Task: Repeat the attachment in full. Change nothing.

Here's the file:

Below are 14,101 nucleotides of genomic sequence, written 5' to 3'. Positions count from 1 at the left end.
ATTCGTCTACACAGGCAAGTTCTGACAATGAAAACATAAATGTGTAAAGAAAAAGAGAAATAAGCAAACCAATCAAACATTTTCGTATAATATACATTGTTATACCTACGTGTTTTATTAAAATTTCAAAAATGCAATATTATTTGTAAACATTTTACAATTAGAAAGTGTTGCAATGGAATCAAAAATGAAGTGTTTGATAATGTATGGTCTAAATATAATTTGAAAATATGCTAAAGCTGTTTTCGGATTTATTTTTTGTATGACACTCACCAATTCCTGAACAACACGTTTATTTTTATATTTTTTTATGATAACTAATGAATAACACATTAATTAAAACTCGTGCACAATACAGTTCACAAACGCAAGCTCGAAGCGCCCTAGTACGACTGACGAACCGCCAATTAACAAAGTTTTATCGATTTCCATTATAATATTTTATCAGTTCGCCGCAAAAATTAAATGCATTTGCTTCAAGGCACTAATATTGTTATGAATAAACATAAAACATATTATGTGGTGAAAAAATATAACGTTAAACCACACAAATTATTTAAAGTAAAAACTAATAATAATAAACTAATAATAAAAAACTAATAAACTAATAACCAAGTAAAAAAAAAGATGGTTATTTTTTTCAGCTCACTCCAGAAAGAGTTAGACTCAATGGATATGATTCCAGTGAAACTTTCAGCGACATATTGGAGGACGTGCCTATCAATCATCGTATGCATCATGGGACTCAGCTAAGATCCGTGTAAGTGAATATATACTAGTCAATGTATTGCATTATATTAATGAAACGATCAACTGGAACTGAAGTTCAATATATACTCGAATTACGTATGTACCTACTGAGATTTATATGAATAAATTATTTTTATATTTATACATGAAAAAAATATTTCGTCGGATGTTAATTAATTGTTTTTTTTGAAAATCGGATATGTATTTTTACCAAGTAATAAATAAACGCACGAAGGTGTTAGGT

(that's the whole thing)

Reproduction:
Below are 14,101 nucleotides of genomic sequence, written 5' to 3'. Positions count from 1 at the left end.
ATTCGTCTACACAGGCAAGTTCTGACAATGAAAACATAAATGTGTAAAGAAAAAGAGAAATAAGCAAACCAATCAAACATTTTCGTATAATATACATTGTTATACCTACGTGTTTTATTAAAATTTCAAAAATGCAATATTATTTGTAAACATTTTACAATTAGAAAGTGTTGCAATGGAATCAAAAATGAAGTGTTTGATAATGTATGGTCTAAATATAATTTGAAAATATGCTAAAGCTGTTTTCGGATTTATTTTTTGTATGACACTCACCAATTCCTGAACAACACGTTTATTTTTATATTTTTTTATGATAACTAATGAATAACACATTAATTAAAACTCGTGCACAATACAGTTCACAAACGCAAGCTCGAAGCGCCCTAGTACGACTGACGAACCGCCAATTAACAAAGTTTTATCGATTTCCATTATAATATTTTATCAGTTCGCCGCAAAAATTAAATGCATTTGCTTCAAGGCACTAATATTGTTATGAATAAACATAAAACATATTATGTGGTGAAAAAATATAACGTTAAACCACACAAATTATTTAAAGTAAAAACTAATAATAATAAACTAATAATAAAAAACTAATAAACTAATAACCAAGTAAAAAAAAAGATGGTTATTTTTTTCAGCTCACTCCAGAAAGAGTTAGACTCAATGGATATGATTCCAGTGAAACTTTCAGCGACATATTGGAGGACGTGCCTATCAATCATCGTATGCATCATGGGACTCAGCTAAGATCCGTGTAAGTGAATATATACTAGTCAATGTATTGCATTATATTAATGAAACGATCAACTGGAACTGAAGTTCAATATATACTCGAATTACGTATGTACCTACTGAGATTTATATGAATAAATTATTTTTATATTTATACATGAAAAAAATATTTCGTCGGATGTTAATTAATTGTTTTTTTTGAAAATCGGATATGTATTTTTACCAAGTAATAAATAAACGCACGAAGGTGTTAGGT